23        The signature is unusual, as is the colour of the coat. The technique of the jabot is unlike Perronneau’s normal handling. The damage to the forehead does not appear in the recent photographs.

24/25  The comparison of the prices of pastel and oil versions is a little dangerous. The initial payment includes the sittings etc., and will always be higher than any repetition whatever the medium.

26        Mlle is unambiguous; Louise-Suzanne de La Roche ( –1750) was Mme de l’Épée.

29        The identification as Aubert remains conjectural.

32        It may not be clear how much of the new information on this sitter was published on my blog in 2015, the definitive version of which is my article at

33        I express no view as to whether this oil painting is indeed by Perronneau (it is difficult to suggest any other name); but should it have been exhibited?

34        La Fontaine was born 1704.

36        Both La Tour’s birth and death dates are known exactly. The correct url is

37        This is on parchment, not paper. The catalogue photograph reveals some curious markings all over the face which I saw in natural light in 2013; they are not so easily visible in the exhibition lighting.

38        Does the puzzling inscription refer to the date of execution or of reception? One month before reception, it cannot be that of contemporaneous execution; the error in the month suggests that the inscription may have been later.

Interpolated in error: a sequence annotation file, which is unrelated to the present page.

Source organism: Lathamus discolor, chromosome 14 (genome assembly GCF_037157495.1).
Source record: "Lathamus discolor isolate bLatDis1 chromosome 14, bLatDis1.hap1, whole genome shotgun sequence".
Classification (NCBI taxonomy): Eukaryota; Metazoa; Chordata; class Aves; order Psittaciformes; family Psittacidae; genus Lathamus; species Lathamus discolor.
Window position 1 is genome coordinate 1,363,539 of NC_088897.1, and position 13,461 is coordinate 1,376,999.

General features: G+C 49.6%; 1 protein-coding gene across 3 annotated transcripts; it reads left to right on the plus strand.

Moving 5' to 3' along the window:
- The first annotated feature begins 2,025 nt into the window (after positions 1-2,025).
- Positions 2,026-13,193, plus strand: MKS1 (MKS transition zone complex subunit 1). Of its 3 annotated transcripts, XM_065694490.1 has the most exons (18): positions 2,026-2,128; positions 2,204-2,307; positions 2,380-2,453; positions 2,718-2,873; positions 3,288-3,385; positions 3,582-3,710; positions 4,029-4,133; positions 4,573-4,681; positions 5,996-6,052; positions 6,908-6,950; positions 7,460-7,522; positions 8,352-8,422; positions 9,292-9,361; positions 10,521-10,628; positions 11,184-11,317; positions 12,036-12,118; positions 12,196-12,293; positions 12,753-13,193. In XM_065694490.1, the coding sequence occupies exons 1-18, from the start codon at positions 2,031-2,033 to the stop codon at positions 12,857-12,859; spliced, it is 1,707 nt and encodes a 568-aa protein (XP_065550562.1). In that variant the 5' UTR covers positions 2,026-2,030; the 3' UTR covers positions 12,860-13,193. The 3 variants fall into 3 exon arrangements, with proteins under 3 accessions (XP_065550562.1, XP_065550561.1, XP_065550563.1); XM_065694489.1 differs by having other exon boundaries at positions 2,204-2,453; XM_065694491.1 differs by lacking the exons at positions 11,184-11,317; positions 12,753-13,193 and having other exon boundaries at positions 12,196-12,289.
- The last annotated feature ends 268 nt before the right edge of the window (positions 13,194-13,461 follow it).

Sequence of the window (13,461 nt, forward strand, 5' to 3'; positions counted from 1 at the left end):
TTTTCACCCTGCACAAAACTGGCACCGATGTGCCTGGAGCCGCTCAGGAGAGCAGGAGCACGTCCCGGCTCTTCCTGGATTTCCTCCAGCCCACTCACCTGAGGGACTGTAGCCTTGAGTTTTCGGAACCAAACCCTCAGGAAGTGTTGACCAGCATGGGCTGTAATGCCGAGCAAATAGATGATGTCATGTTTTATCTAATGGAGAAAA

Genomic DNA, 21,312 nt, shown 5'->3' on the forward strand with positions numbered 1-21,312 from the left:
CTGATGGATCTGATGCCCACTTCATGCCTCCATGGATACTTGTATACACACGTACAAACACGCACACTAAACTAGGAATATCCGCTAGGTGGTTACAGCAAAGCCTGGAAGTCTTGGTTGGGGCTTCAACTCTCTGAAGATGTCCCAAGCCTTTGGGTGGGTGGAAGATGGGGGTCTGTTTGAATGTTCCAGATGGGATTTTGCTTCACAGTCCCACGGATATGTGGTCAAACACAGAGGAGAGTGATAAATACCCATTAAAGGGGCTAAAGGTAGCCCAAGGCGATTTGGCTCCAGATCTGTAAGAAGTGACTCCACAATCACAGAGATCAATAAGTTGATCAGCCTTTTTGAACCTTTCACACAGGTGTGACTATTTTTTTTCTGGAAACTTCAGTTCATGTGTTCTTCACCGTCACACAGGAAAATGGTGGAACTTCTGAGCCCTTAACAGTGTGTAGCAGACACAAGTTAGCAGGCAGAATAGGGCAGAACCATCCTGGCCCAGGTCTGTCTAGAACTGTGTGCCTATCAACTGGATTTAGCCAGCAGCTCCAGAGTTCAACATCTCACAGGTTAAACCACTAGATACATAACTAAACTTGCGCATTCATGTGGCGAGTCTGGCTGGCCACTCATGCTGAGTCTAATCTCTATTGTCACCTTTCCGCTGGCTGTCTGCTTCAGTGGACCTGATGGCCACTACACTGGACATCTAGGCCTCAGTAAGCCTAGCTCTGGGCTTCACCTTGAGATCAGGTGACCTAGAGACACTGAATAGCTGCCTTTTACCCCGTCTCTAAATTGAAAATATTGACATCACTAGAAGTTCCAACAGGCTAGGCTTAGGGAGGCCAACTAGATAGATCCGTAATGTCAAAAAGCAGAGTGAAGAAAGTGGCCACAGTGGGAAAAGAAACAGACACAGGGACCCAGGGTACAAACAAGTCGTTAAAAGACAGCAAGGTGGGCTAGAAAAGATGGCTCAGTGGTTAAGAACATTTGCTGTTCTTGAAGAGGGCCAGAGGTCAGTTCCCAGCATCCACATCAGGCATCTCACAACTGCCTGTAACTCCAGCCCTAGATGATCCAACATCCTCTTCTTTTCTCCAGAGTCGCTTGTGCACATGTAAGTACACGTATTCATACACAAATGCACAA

39        The puzzling links between this pastel and the San Francisco pastel 411 Pa cannot easily be explained. I have not seen the latter, and wonder if it is completely “right”.

41        Jean Valade was born in 1710, not 1709 (baptised 27.xi.1710, Poitiers, Saint-Paul). He advanced to full reception at the Académie in 1754.

42        “Johan George Wille” [sic] indicates a certain confusion regarding foreign names which recurs elsewhere.

47/48  Although I may have suggested the new identification of the sitters, the proposal remains problematic, and requires too much space to set out all the (inconclusive) evidence.

49        Pierre Buffereau de la Varenne: the (1658) is unattached, but is presumably a revised date of birth. His dates were 1656–1721 according to Cuénin, but the birth is uncertain.

54        It is unclear to me why d’Arnoult assumes the 1755 pictures (132 Pa, 133 Pa) were in pastel.

55        There are important differences with the notary’s paper version of this contract, which includes significant alterations not present in this engrossment, including the alterations of his wife’s name initialled by her parents throughout and the deletion of the list of his assets. For my annotations of the various people included, see Just a few examples: “un Sieur Isaac Van Ryneveld hollandois” is the subject of a Tocqué portrait. For “Laurent Laroche” read “Sauveur Laroche”. The banker “Louis Daniel” and the allegedly missing “Raguenaud de Lachainaye” are the same person, Louis-Daniel Ragueneau de La Chenaye (not his grandson Armand-Henri Raguenaud de Lachainaye, as indexed in Arnoult 2014); he was the son-in-law of Jean-Louis Babault.

58        Dimensions omitted: probably c.60×48 cm, although the sight size is smaller.

59        Lycett Green has no hyphen.